(The entire section is 466 words.)
Part 3, Chapters 1-2 Summary
All of those involved with the circus have been invited to Chandresh Lefevre’s home in London to celebrate the circus’s thirteenth anniversary. It is 1899, and Poppet and Widget, at age the same age as the circus, are the youngest guests.
Celia arrives in a spectacular gown that changes color like a chameleon, depending on whatever color the person standing nearest her is wearing. Marco cannot take his eyes off her. After dinner, while the other guests are dancing in the ballroom, Marco grabs Celia’s hand and they escape the crowd. He tells her how much he has missed her and how sad it makes him that they cannot dance together because no one is supposed to know they are beginning a relationship together. The closer they stand together, the more the heat in the ballroom rises, causing several guests to complain that the room is too hot. When Celia notices that her dress is changing from green (matching Marco’s clothing) to gray, she suddenly pulls away. That is when Mr. A. H. enters the room in which Marco and Celia are standing. He asks to speak to Marco alone, so Celia leaves.
Mr. A. H. tells Marco that he does not recommend Marco’s involvement with Celia. In turn, Marco is angry with his teacher because Mr. A. H. has known all along that Celia was his opponent in the challenge. Marco wants to know why Mr. A. H. did not tell him from the beginning who she was. Mr. A. H. responds that it would not have made any difference. Then Marco wants to know how long the challenge will last. Mr. A. H. says that the last one went on for thirty-seven years. Marco insists that he and Celia cannot keep the circus going for that long. Marco wants to quit, but Mr. A. H. reminds him that this would be impossible. Both Celia and Marco are bound to the competition. In their youth, before their training began, both Marco and Celia were asked if they wanted to learn magic. Upon agreeing to commit to their training, both were given special rings that melded with their skin after being placed on their fingers. The ring would cause excruciating pain if they were to stop the competition prematurely. Therefore, they are bound to doing as their teachers tell them, which in their case is to continue with the competition. The competition cannot end, Mr. A. H. reminds Marco, until one of them wins. He then suggests that Marco stop seeing Celia so he can better focus on his work. Then Marco tells Mr. A. H. that he is in love with Celia. Mr. A....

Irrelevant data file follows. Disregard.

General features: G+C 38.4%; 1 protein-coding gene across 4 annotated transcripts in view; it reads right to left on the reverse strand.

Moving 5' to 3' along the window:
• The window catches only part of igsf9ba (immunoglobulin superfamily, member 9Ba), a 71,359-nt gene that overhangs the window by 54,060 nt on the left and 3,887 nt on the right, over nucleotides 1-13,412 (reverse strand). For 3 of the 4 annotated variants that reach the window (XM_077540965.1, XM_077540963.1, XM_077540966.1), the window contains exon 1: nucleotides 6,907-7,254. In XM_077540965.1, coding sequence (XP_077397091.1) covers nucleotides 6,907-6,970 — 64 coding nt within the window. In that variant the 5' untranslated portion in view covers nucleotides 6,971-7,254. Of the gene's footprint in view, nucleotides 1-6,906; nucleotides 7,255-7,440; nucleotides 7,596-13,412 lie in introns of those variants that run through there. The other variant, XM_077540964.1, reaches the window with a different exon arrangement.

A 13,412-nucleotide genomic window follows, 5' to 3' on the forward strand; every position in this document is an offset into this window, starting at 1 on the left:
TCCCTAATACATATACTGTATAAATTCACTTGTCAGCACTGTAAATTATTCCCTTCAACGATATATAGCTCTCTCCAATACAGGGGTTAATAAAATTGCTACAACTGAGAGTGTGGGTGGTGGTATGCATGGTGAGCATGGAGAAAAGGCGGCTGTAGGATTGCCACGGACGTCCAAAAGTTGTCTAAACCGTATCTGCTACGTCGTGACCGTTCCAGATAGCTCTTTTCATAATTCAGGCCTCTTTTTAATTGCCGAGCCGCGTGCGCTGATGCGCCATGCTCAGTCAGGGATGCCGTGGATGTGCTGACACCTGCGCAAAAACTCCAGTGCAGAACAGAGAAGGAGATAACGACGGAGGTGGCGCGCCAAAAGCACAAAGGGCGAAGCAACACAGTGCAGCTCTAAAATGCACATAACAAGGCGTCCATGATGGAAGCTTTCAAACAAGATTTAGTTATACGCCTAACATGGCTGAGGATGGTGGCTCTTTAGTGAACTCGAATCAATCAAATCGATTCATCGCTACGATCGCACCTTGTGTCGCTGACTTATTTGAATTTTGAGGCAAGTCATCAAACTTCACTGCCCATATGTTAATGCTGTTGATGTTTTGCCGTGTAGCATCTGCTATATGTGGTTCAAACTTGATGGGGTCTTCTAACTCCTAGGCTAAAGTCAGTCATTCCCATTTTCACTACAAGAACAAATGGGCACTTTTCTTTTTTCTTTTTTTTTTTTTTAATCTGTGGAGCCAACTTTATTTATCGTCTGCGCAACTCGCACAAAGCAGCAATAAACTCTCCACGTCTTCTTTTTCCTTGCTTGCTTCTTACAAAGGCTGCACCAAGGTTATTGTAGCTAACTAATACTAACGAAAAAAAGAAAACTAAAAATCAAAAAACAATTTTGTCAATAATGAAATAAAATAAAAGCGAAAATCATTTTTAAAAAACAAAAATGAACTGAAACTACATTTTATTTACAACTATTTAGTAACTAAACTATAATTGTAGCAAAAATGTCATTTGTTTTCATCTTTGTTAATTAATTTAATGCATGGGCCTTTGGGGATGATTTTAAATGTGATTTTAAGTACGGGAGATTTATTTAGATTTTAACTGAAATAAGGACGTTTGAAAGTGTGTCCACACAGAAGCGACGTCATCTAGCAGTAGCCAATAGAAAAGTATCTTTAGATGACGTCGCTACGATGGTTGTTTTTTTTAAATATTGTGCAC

(The entire section is 510 words.)
Part 3, Chapters 3-5 Summary
On a day in 1900 in London, Chandresh Lefevre is drunk. He is feeling sorry for himself as he reflects on the circus. Although he had assumed that the circus was his project, he now feels as if the circus has left him behind. He has no control over it and can barely keep up with its progress. He rises from his chair and walks unsteadily across the hall to Marco’s office. He looks around, determined to find out more about what is happening with the circus.
Marco’s office is filled with file cabinets and boxes of papers, and blueprints are strewn around the floor. Chandresh looks through everything, unsure what he hopes to find. Nothing he finds answers any of his questions or resolves any of his doubts. He walks to Marco’s desk and begins pulling out the drawers. The bottom drawer is locked. He looks around, finds an implement, and breaks the lock. Inside the drawer is a very strange notebook. Upon opening it, Chandresh discovers a page dedicated to each person involved in the circus. He even finds a page for himself. On the page is his name, strange symbols, and a lock of his hair. As he ponders what this means, Marco enters the room.
Marco asks Chandresh what he is doing. Chandresh is angry. He senses that Marco has been manipulating not only him but everyone else in the circus. He demands to know what Marco’s role is in the circus. When Marco does not fully explain what he has been doing, Chandresh fires him. Marco does not flinch. He says that not only is Chandresh no longer in charge, he never was—not even in the beginning. Other people made plans, and they merely used Chandresh as a front. Marco points out that Chandresh never knew anything about what the circus was about and never will. Then Marco adds that when this conversation is finished, Chandresh will not remember any part of it.
In anger, Chandresh mentions the notebook he has found. Marco asks, “What notebook?” Chandresh looks down at the desk. The notebook has disappeared. So have all the other papers. When he looks up, Chandresh asks Marco what they had been talking about. He cannot seem to remember why he came to Marco’s office.
In another scene, Laine meets with Celia. Laine senses that her sister Tara was killed. She believes it had something to do with the circus, and she approaches Celia, hoping to get some of her questions answered. Celia attempts to tell Laine about the circus and why it was formed. She tells...
(The entire section is 797 words.)
Part 3, Chapters 6-8 Summary
Poppet appears in the field where Bailey is watching his family's flock of sheep. It is 1902, and Bailey is caught off guard by Poppet’s presence. He has never before seen her outside of the circus. He was planning on visiting her that night at the circus and wonders why she could not wait. Poppet tells Bailey that she has something important to ask him, and she wanted to give him time to think about his answer. She asks if he would consider coming with the circus.